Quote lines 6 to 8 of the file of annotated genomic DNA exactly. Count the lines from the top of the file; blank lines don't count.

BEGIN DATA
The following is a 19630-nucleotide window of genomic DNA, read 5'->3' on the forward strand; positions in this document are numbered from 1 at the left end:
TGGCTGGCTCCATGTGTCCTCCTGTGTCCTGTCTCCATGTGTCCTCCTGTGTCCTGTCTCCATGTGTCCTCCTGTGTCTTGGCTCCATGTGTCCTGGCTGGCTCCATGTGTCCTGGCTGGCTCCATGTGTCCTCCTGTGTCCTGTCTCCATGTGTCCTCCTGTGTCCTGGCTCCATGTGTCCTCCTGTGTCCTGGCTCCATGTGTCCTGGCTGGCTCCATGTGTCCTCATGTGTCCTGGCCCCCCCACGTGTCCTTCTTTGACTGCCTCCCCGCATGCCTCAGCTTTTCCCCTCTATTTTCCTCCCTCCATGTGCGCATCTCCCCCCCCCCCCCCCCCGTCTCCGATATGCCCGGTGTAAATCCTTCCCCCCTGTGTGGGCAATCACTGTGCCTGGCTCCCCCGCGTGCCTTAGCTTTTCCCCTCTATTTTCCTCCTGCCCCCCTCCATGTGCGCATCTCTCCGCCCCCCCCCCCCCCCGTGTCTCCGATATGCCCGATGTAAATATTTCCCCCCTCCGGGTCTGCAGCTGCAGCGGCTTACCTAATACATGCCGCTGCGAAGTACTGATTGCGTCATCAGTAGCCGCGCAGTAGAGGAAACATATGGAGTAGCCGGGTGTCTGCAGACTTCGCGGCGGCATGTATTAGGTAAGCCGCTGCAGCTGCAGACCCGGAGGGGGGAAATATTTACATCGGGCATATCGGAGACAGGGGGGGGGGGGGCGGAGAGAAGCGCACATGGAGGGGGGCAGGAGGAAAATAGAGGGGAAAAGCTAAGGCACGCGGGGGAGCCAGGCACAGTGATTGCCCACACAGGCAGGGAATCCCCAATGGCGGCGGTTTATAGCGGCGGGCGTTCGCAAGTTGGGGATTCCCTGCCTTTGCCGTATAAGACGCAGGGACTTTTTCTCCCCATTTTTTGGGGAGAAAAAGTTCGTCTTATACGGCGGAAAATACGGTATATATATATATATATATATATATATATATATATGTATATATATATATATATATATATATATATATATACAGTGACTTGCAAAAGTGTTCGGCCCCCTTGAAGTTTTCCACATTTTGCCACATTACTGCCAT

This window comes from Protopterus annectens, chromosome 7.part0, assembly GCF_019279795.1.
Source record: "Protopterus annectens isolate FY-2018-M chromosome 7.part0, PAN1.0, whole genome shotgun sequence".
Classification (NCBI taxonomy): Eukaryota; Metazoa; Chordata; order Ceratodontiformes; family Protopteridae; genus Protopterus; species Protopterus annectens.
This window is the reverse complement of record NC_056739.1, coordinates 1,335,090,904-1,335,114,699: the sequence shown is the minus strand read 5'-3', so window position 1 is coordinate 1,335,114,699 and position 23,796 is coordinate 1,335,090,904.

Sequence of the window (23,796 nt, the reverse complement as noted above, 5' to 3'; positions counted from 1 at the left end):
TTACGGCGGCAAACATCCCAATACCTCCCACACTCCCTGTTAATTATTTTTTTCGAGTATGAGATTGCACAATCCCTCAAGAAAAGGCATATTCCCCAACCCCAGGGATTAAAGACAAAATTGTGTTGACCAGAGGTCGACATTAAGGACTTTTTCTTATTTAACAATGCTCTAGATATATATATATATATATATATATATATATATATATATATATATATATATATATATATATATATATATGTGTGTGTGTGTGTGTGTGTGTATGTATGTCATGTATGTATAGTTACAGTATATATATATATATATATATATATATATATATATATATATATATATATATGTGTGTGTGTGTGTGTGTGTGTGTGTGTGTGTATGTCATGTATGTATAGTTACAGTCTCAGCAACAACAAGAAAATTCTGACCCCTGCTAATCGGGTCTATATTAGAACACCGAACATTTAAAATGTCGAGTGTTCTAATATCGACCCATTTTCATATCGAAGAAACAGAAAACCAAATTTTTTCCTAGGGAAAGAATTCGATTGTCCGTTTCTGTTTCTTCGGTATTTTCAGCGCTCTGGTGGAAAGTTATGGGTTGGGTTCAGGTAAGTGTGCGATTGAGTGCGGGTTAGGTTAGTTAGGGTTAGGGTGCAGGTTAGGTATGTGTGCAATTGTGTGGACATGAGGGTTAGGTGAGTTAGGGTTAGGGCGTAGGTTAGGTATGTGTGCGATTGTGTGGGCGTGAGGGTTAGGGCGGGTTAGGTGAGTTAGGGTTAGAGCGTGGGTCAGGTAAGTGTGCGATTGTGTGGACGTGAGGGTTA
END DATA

This window is the reverse complement of record NC_056739.1, coordinates 1,335,090,904-1,335,114,699: the sequence shown is the minus strand read 5'-3', so window position 1 is coordinate 1,335,114,699 and position 23,796 is coordinate 1,335,090,904.

Sequence of the window (23,796 nt, the reverse complement as noted above, 5' to 3'; positions counted from 1 at the left end):
TTACGGCGGCAAACATCCCAATACCTCCCACACTCCCTGTTAATTATTTTTTTCGAGTATGAGATTGCACAATCCCTCAAGAAAAGGCATATTCCCCAACCCCAGGGATTAAAGACAAAATTGTGTTGACCAGAGGTCGACATTAAGGACTTTTTCTTATTTAACAATGCTCTAGATATATATATATATATATATATATATATATATATATATATATATATATATATATATATATATATATATGTGTGTGTGTGTGTGTGTGTGTATGTATGTCATGTATGTATAGTTACAGTATATATATATATATATATATATATATATATATATATATATATATATATATGTGTGTGTGTGTGTGTGTGTGTGTGTGTGTGTATGTCATGTATGTATAGTTACAGTCTCAGCAACAACAAGAAAATTCTGACCCCTGCTAATCGGGTCTATATTAGAACACCGAACATTTAAAATGTCGAGTGTTCTAATATCGACCCATTTTCATATCGAAGAAACAGAAAACCAAATTTTTTCCTAGGGAAAGAATTCGATTGTCCGTTTCTGTTTCTTCGGTATTTTCAGCGCTCTGGTGGAAAGTTATGGGTTGGGTTCAGGTAAGTGTGCGATTGAGTGCGGGTTAGGTTAGTTAGGGTTAGGGTGCAGGTTAGGTATGTGTGCAATTGTGTGGACATGAGGGTTAGGTGAGTTAGGGTTAGGGCGTAGGTTAGGTATGTGTGCGATTGTGTGGGCGTGAGGGTTAGGGCGGGTTAGGTGAGTTAGGGTTAGAGCGTGGGTCAGGTAAGTGTGCGATTGTGTGGACGTGAGGGTTA